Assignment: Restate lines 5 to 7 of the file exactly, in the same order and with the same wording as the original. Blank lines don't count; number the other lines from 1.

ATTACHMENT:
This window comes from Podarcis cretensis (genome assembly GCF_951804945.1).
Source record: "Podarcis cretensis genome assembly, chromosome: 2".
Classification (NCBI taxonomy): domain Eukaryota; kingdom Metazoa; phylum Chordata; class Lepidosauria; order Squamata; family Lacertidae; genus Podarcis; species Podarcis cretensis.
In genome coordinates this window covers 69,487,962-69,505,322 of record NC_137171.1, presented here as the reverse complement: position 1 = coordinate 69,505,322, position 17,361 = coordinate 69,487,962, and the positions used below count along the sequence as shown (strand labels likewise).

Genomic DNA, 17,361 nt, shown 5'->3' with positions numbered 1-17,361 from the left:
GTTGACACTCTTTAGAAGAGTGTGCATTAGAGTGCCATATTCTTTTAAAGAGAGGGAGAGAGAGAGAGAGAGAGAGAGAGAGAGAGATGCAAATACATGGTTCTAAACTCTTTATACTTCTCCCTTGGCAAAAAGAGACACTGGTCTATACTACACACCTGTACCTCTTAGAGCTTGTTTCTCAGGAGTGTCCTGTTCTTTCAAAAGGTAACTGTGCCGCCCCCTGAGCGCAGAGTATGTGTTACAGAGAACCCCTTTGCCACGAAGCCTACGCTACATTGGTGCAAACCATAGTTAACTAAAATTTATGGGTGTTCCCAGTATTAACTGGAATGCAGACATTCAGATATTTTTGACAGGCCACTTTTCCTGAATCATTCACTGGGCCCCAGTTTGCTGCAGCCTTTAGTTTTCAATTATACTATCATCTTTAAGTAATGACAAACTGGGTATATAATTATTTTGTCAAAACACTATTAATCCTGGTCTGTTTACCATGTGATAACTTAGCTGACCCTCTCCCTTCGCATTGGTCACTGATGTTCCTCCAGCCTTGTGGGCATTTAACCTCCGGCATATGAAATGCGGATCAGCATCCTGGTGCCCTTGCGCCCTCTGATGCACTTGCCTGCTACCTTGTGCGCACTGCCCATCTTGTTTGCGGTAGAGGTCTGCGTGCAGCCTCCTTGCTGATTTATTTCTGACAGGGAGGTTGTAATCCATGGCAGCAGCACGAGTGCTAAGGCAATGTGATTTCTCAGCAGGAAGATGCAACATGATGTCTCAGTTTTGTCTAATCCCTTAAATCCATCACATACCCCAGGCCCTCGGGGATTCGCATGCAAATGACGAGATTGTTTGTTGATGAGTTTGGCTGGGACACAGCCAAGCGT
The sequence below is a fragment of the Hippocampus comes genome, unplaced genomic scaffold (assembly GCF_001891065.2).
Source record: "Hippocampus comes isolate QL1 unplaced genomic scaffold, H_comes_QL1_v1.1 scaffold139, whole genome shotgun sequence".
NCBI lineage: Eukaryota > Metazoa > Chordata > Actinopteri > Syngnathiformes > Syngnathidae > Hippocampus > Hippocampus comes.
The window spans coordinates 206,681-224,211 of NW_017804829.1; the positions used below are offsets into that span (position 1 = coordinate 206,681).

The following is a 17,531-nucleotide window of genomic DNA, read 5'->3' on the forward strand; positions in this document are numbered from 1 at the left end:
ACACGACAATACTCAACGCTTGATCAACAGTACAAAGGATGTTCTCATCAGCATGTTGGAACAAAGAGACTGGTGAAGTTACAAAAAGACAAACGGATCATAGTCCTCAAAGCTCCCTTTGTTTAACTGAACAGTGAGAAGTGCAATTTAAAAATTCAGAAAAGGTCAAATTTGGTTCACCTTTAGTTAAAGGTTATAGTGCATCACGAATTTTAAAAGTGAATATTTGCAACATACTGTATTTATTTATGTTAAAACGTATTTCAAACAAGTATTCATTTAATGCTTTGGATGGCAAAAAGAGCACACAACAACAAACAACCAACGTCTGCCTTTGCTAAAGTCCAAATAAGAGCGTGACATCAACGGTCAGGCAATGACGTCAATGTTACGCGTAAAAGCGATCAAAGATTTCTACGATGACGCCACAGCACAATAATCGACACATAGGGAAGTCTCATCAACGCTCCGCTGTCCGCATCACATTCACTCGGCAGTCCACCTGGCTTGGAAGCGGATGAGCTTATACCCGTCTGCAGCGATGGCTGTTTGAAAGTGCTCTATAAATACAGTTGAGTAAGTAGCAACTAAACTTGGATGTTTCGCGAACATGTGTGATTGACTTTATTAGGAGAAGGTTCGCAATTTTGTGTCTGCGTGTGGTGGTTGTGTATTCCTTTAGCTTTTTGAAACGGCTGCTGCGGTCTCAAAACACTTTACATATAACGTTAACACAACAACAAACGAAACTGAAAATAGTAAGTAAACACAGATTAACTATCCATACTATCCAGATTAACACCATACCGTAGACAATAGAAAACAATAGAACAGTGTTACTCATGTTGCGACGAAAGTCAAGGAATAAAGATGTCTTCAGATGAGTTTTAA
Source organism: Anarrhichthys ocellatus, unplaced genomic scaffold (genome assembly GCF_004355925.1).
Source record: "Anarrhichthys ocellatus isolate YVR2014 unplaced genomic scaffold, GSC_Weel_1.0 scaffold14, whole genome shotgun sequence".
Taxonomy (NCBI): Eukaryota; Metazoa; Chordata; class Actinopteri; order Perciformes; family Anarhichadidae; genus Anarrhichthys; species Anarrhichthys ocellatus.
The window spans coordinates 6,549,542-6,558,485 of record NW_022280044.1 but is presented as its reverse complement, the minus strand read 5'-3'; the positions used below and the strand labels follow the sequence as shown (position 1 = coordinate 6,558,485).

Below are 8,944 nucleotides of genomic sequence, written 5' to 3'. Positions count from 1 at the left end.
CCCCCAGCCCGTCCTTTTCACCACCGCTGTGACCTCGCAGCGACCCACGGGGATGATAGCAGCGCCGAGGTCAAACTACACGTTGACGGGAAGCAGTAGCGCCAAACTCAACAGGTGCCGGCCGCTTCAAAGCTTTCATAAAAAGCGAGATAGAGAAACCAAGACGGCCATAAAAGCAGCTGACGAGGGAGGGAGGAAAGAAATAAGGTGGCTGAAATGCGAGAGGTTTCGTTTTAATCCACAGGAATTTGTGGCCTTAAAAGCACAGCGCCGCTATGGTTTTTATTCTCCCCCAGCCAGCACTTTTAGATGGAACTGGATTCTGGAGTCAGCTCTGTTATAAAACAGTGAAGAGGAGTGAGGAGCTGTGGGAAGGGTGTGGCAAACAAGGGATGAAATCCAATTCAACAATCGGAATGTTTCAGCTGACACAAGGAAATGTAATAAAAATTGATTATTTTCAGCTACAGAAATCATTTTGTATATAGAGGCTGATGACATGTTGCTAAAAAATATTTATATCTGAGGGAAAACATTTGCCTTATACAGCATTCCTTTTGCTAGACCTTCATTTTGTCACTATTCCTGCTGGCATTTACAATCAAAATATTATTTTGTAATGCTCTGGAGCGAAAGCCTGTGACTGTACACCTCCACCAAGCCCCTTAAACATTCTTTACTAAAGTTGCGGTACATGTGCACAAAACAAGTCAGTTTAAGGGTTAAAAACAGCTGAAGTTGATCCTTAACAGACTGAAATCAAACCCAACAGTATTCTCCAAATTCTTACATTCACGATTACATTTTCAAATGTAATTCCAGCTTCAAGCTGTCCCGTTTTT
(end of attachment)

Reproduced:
Genomic DNA, 17,361 nt, shown 5'->3' with positions numbered 1-17,361 from the left:
GTTGACACTCTTTAGAAGAGTGTGCATTAGAGTGCCATATTCTTTTAAAGAGAGGGAGAGAGAGAGAGAGAGAGAGAGAGAGAGAGATGCAAATACATGGTTCTAAACTCTTTATACTTCTCCCTTGGCAAAAAGAGACACTGGTCTATACTACACACCTGTACCTCTTAGAGCTTGTTTCTCAGGAGTGTCCTGTTCTTTCAAAAGGTAACTGTGCCGCCCCCTGAGCGCAGAGTATGTGTTACAGAGAACCCCTTTGCCACGAAGCCTACGCTACATTGGTGCAAACCATAGTTAACTAAAATTTATGGGTGTTCCCAGTATTAACTGGAATGCAGACATTCAGATATTTTTGACAGGCCACTTTTCCTGAATCATTCACTGGGCCCCAGTTTGCTGCAGCCTTTAGTTTTCAATTATACTATCATCTTTAAGTAATGACAAACTGGGTATATAATTATTTTGTCAAAACACTATTAATCCTGGTCTGTTTACCATGTGATAACTTAGCTGACCCTCTCCCTTCGCATTGGTCACTGATGTTCCTCCAGCCTTGTGGGCATTTAACCTCCGGCATATGAAATGCGGATCAGCATCCTGGTGCCCTTGCGCCCTCTGATGCACTTGCCTGCTACCTTGTGCGCACTGCCCATCTTGTTTGCGGTAGAGGTCTGCGTGCAGCCTCCTTGCTGATTTATTTCTGACAGGGAGGTTGTAATCCATGGCAGCAGCACGAGTGCTAAGGCAATGTGATTTCTCAGCAGGAAGATGCAACATGATGTCTCAGTTTTGTCTAATCCCTTAAATCCATCACATACCCCAGGCCCTCGGGGATTCGCATGCAAATGACGAGATTGTTTGTTGATGAGTTTGGCTGGGACACAGCCAAGCGT
The sequence below is a fragment of the Hippocampus comes genome, unplaced genomic scaffold (assembly GCF_001891065.2).